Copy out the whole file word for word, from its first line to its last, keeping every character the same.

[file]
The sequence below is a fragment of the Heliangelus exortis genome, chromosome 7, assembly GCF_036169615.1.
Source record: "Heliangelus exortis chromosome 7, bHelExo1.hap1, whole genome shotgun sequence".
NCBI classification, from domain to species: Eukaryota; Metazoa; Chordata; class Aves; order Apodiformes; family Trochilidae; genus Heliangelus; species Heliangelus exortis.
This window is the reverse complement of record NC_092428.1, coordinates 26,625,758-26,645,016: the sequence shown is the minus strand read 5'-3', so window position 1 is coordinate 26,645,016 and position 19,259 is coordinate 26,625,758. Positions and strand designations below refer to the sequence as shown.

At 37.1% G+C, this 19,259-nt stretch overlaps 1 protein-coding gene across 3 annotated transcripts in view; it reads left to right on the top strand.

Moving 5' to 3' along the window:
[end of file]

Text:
The sequence below is a fragment of the Heliangelus exortis genome, chromosome 7, assembly GCF_036169615.1.
Source record: "Heliangelus exortis chromosome 7, bHelExo1.hap1, whole genome shotgun sequence".
NCBI classification, from domain to species: Eukaryota; Metazoa; Chordata; class Aves; order Apodiformes; family Trochilidae; genus Heliangelus; species Heliangelus exortis.
This window is the reverse complement of record NC_092428.1, coordinates 26,625,758-26,645,016: the sequence shown is the minus strand read 5'-3', so window position 1 is coordinate 26,645,016 and position 19,259 is coordinate 26,625,758. Positions and strand designations below refer to the sequence as shown.

At 37.1% G+C, this 19,259-nt stretch overlaps 1 protein-coding gene across 3 annotated transcripts in view; it reads left to right on the top strand.

Moving 5' to 3' along the window: